One Way To Generate Income in South America
Front Entrance to La Torre Suiza Hostel
Sometimes things that seem wrong just turn out right–to our surprise. As we planned our exploration of Villarrica, we made a reservation at a hotel, only to find, upon arrival, that we did not have a reservation after all. The hotel was full.
So we drove closer to the downtown and found La Torre Suiza Hostel. Although it is technically a hostel, they did have a private room and bath and that’s where we stayed. It was a stroke of luck for us–and perhaps for our readers. The result is a business idea for you that we have also considered–and still do.
By chance we booked into a hostel that had only recently changed owners. The man in charge was Rodrigo Ramirez. He is a consultant hired by the Santiago-based owner to make this new venture profitable. It is easy to see that Rodrigo loves his work. He has managed several hotels. He can tell you what areas are good for this business, and which are not. He knows tricks of the trade in Chile–and he speaks English.
Just for a little background, in South America, there are various types of hospitality businesses. The hospedage (hos-peh-DAH-hay) is similar to a bed and breakfast in the States, though usually not as fancy. It is usually the family home. The family lives in their own private quarters, but they rent rooms after the fashion of a hotel or a guest house. In some hospedages, more than one room might share a bath and still other rooms have private baths with a little higher price for the private bath. They often–but not always–offer breakfast. Sometimes they offer common cooking facilities for use by the guests. The maid goes in and makes the bed, similar to a hotel.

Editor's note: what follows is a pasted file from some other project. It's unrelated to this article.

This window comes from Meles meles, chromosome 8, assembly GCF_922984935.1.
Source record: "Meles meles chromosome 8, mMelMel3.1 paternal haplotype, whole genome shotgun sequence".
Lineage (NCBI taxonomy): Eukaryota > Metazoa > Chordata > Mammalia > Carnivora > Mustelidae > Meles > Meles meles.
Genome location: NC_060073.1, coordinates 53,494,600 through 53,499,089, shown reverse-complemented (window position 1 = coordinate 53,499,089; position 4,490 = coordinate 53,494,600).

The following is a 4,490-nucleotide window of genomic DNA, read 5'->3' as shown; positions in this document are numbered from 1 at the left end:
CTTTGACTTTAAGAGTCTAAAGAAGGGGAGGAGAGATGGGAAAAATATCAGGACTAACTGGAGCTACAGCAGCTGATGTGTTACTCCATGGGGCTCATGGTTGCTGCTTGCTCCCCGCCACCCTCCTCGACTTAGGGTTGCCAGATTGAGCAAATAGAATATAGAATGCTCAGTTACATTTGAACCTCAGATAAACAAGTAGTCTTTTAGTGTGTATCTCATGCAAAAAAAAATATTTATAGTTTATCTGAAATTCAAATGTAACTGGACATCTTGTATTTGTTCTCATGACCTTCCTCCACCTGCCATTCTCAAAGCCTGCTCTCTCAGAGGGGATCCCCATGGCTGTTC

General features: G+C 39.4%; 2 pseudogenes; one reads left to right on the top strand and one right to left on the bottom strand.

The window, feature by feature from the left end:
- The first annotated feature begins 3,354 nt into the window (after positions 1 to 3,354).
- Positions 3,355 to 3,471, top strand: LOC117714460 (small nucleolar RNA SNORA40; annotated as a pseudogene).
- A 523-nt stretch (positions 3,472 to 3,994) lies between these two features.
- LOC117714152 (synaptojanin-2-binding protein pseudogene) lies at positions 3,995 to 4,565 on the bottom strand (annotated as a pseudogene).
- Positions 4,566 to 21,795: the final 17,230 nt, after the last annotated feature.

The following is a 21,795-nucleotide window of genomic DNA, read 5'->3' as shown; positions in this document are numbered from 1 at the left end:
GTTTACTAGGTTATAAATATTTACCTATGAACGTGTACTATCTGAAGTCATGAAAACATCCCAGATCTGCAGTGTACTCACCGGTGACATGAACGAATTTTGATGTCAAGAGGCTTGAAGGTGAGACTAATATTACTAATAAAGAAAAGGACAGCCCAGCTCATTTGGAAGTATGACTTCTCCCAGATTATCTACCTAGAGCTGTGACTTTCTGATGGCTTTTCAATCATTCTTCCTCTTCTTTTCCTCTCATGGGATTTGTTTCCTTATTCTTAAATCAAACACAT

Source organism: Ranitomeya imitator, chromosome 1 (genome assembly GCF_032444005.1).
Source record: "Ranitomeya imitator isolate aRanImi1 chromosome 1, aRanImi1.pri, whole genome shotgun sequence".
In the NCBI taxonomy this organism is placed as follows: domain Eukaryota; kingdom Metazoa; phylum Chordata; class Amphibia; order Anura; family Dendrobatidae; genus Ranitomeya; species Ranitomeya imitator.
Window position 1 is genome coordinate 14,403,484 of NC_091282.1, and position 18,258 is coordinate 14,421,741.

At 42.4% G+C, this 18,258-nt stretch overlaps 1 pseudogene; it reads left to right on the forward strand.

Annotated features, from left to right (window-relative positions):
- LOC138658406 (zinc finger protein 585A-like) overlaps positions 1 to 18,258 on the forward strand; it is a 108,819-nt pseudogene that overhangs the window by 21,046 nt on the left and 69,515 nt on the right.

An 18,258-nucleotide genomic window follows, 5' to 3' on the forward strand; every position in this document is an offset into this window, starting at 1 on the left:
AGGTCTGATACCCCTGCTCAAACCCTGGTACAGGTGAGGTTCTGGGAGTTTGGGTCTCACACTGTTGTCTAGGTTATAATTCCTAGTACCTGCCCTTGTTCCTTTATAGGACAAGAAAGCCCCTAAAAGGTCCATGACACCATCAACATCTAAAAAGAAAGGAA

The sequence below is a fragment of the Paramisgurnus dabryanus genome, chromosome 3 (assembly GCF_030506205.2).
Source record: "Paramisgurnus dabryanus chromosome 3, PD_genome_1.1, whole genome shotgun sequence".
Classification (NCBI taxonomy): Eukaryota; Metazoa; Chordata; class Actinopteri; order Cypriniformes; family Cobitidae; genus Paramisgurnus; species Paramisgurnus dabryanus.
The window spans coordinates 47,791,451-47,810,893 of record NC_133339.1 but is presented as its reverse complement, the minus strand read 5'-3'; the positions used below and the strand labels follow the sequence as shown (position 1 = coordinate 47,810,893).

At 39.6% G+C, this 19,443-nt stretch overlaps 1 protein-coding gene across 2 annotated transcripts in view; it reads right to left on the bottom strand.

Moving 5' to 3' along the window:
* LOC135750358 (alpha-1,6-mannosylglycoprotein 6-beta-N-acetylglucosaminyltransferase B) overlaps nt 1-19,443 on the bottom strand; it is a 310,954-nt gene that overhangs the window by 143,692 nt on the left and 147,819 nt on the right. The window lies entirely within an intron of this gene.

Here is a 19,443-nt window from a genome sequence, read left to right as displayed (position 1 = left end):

Upstairs In This Hostel.
We included this just to show you the rich Chile wood that is all over this country. Most of the buildings we have seen are made from wood like this, or at least trimmed with it.
In South America, the hostel is different from the hospedage or hotel in that, if you stay in a hostel, the common practice is that you just rent the bed, wherever it happens to be, and not the room. It may well be co-ed and usually they offer a locker with each bed where you can stow your back pack. Hostel guests are expected to bring their own padlock and key, but I noticed that Rodrigo provides a padlock.